After the death of its long-serving leader, Metropolitan Bishop Volodymyr (Sabodan) of Kiev, the Ukrainian Orthodox Church – Moscow Patriarchate chose a new leader in August 2014. The election was accompanied by internal church disputes regarding the future orientation of the church, and in particular the degree of independence from Moscow. The new head of church, Metropolitan Bishop Onuphrius (Beresovsky) from Chernivtsi, is pursuing a balanced approach.
A large number of Jewish communities as well as non-profit and cultural organizations have been established in Ukraine since 1991. Restored and new synagogues serve as religious and cultural centers. The Jewish institutions focus their efforts on the integration of the history of the Ukrainian Jews into the historical memory of Ukraine. Ukrainian Jews also protested on Maidan Square.
Protestant Christians are a small minority in Ukraine, but there are a variety of religious groups (Baptists, Pentecostals, Lutherans). In his contribution, the author examines the social status and positioning of Ukrainian Protestants before and after Maidan. It was not until Maidan that Protestants became aware of their social responsibility; however, the events of Maidan simultaneously lead to a separation in the church.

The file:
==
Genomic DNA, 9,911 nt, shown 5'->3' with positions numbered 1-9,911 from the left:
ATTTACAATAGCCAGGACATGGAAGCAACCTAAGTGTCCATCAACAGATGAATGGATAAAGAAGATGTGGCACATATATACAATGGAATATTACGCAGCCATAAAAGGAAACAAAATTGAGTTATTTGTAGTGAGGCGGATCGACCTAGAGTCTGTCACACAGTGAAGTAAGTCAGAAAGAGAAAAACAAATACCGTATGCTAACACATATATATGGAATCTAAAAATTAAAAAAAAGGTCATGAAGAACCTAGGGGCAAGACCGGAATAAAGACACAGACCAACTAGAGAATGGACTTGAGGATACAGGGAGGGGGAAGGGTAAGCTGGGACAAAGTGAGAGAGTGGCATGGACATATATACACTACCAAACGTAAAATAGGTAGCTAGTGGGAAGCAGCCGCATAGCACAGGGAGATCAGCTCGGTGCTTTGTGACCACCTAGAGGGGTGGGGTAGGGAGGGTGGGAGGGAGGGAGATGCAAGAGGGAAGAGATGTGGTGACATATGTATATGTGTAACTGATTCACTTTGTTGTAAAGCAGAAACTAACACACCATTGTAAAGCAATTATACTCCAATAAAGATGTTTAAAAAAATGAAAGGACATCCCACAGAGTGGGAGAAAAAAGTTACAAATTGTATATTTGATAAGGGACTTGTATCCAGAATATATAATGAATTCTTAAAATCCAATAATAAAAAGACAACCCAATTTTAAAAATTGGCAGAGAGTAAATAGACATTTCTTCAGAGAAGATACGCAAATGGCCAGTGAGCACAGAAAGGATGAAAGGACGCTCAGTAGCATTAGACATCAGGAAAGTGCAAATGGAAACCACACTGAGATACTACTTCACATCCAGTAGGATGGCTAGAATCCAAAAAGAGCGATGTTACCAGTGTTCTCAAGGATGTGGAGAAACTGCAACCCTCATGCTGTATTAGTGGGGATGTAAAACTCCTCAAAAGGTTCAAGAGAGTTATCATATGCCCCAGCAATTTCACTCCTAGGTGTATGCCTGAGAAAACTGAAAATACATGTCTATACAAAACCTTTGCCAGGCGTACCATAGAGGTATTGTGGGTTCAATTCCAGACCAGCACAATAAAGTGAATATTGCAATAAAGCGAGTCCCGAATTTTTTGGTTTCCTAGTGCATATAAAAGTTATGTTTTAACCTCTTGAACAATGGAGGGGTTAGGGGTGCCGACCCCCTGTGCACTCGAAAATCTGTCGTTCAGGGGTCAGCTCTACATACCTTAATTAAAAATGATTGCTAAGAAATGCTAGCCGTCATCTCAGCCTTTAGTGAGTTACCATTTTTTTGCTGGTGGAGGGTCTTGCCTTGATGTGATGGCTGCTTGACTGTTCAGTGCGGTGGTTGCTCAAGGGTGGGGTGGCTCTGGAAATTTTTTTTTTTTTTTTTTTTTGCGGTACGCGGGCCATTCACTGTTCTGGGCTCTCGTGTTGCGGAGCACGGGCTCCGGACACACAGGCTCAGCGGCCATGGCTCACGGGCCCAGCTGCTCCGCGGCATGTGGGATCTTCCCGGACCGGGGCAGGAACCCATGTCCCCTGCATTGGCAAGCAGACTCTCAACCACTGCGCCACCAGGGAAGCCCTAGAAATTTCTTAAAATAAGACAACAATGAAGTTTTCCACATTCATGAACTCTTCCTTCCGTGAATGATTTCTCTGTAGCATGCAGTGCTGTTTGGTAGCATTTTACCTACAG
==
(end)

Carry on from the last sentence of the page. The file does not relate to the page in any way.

The churches in Ukraine already reacted in December 2011 to the burgeoning social crisis with a joint appeal for more solidarity and respect for the rule of law. According to the author, a Ukrainian “liberation theology” was then developed against the neo-feudal system. However, on the Euro-Maidan square the churches lack the courage to assume concrete political responsibility. They should have done more to prevent the violent escalation of the revolution.
One crucial demand of the protesters on Maidan Square was a fundamental reform of the public administration. Yet the relationship between the church and state in Ukraine also requires restructuring. Due to the confusing allocation of authority, the state’s attempts to influence religious life and the privileging of large churches, the author calls for the abolition of the state department of religious affairs.